We hope so, but there’s even more to it
Idistinctly remember the looks from my Grade 2 classmates when I told them at show and tell that I’d received Jesus as my personal Saviour. I didn’t fully understand what that meant, but I knew I’d had a real experience of Jesus at my parents’ bedside the night before.
When Evangelicals say Jesus is their personal Saviour, their meaning varies, I’m sure. The word personal, though, generally indicates an experience of Jesus as a real person, and not just an abstract truth. The gospel as Evangelicals proclaim it promises not merely an acknowledgement of a truth or a mechanical reception of forgiveness of sin, but a relational reconciliation to God through Jesus and the Spirit.
Many, including some Evangelicals and "ex-vangelicals" alike, call into question this historical personal aspect of the gospel. They argue personalist language distorts the New Testament vision of the gospel. The gospel is an apostolic proclamation of the arrival of the Kingdom of God embodied in Jesus Christ, not a call to make a personal decision to accept Jesus. The language of personal relationship introverts the gospel and leads to an individualistic faith, they argue.
It’s true Evangelicals haven’t always sufficiently discerned that the gospel is about the restoration of what the Bible calls "the heavens and the earth," and not just humans. Clear glimpses of the cosmic scope of Jesus’ work are evident in Romans 8, 2 Corinthians 5 and Revelation 20.
Critics who insist the gospel is not merely about Jesus and me are correct. However, even this correction needs qualification. It’s true God is working toward the corporate and cosmic restoration of creation, but such a truth should not be allowed to negate the interpersonal dimension of salvation.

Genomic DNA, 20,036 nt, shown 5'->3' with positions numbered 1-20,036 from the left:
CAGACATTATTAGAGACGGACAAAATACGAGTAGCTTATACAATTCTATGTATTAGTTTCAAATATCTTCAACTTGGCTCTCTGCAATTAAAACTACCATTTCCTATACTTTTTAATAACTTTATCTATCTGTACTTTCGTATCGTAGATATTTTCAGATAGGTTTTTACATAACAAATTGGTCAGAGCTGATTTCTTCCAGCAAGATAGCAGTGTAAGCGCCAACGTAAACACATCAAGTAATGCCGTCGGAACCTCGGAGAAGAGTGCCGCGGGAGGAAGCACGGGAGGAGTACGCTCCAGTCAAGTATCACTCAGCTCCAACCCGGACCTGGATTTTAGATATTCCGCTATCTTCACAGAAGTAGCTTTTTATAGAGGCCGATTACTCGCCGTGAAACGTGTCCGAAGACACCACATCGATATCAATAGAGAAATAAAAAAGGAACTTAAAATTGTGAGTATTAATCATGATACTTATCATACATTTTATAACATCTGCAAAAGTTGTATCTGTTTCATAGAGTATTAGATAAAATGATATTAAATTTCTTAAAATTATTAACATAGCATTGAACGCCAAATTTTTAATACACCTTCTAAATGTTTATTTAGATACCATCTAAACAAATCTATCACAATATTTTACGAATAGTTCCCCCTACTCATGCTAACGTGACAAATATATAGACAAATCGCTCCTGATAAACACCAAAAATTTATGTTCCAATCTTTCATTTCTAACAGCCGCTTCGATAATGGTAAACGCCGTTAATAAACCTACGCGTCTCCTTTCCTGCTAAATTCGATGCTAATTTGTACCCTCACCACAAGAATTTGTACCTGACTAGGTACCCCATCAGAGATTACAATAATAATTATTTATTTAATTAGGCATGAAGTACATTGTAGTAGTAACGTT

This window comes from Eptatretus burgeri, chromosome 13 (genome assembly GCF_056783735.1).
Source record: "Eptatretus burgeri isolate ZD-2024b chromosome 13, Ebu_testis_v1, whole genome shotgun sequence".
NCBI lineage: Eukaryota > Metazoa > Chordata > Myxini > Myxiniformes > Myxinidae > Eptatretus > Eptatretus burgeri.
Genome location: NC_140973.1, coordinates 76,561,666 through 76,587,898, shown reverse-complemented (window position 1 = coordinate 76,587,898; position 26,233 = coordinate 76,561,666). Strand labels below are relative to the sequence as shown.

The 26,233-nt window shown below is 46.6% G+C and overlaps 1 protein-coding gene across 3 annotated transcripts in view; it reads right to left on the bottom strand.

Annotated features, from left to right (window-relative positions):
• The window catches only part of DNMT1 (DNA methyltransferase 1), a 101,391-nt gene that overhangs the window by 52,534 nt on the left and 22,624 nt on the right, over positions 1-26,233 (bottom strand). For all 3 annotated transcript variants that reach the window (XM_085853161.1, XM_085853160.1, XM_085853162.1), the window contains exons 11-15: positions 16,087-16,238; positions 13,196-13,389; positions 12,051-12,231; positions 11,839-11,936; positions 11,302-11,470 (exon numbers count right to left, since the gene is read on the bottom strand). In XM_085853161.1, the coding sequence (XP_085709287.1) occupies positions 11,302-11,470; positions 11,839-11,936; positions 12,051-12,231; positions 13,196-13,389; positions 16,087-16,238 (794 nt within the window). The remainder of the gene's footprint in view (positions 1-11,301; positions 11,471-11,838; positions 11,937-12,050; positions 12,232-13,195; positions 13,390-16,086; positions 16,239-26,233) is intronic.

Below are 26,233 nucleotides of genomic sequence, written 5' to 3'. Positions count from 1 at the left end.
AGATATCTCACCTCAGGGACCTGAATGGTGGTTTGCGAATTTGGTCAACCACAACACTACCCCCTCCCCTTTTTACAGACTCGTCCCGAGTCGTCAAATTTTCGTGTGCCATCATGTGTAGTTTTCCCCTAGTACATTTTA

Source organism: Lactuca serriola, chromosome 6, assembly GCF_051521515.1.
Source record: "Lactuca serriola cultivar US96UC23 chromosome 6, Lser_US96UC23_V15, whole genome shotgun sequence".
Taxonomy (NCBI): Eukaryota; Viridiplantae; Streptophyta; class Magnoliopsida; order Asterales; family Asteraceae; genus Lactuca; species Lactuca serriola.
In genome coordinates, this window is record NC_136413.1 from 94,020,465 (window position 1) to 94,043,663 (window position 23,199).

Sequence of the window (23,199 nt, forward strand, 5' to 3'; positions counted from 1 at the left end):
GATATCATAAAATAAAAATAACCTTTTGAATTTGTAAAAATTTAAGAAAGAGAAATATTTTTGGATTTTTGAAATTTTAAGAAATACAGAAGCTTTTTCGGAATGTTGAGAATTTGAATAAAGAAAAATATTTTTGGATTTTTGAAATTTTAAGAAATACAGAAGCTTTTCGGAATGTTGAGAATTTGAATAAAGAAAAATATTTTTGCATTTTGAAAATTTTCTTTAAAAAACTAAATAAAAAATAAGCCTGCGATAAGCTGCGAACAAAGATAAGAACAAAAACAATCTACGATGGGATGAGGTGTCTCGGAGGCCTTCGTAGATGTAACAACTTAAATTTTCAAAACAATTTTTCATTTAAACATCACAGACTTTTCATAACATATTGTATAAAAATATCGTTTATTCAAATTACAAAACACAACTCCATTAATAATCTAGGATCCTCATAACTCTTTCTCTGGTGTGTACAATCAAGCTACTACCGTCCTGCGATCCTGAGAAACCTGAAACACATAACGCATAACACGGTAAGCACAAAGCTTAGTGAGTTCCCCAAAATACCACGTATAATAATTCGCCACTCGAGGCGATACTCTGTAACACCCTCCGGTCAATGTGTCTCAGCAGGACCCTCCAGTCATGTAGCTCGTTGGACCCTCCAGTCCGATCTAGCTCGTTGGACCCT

Far too often theologians (myself included!) get caught up in a historical pendulum swing of thought.
Far too often theologians (myself included!) get caught up in a historical pendulum swing of thought. If some interpretations of the gospel have focused too much on the individual benefits of salvation, the solution is not to jettison personalistic aspects in favour of communal and cosmic dimensions.
Swiss theologian Karl Barth generally did not have kind words for certain Evangelicals of his generation (and Evangelicals didn’t have many kind words for him). Barth was suspicious of revivalism and pietism precisely because such evangelical movements overemphasized the movement of the Spirit and the need for personal appropriation of the gospel to the detriment of its cosmic dimensions.
However, a tool Barth used in the entirety of his theology can help us here. It is the concept of dialectic, meaning some theological realities are double-sided and need both sides to be emphasized, even when they seem in tension. For example we cannot, indeed must not, settle between whether Jesus was divine or human, as if we had to choose between these options. The history of heresy is precisely an attempt to weigh evidence to one side or the other. Both statements are equally true and must be upheld, even if it’s difficult to understand how both can be true at the same time.
Theological dialectic discerns that not everything true can be portrayed in strict binary either/ors.
I contend we don’t have to decide between the personal and communal/cosmic dimensions of the gospel. Both are in evidence in Scripture, and both therefore are true. It is this two-sidedness of the gospel which stands out as its beauty, as opposed to many worldly ideologies which often oversimplify.
God is seeking to reconcile all things to Himself, which includes a corporate people of God within the context of the heavens and the earth – but that can hardly be true if such reconciliation excludes the individual.
Scripture paints a beautiful picture of new creation coming because of God’s initiative (2 Corinthians 5:17). But the astounding thing is that the Father of creation condescends and calls us as individuals to make the decision to come and follow him (Matthew 4:19).
It is this God – who long ago initiated His work of reconciliation independent of our decision – who we seek to introduce. But we also seek to persuade people to respond personally to His son Jesus (2 Corinthians 5:20) so that we too can be more like Him through the transforming of our minds (Romans 12:1–2).
Let’s never forget God is reconciling the world to Himself. But let’s never be ashamed to say we have a personal relationship with this same God in Jesus Christ. That is the beauty and mystery of the gospel we proclaim.
David Guretzki is the EFC’s president and CEO. Read more of these columns at FaithToday.ca/CrossConnections. Child praying photo by Shutterstock.com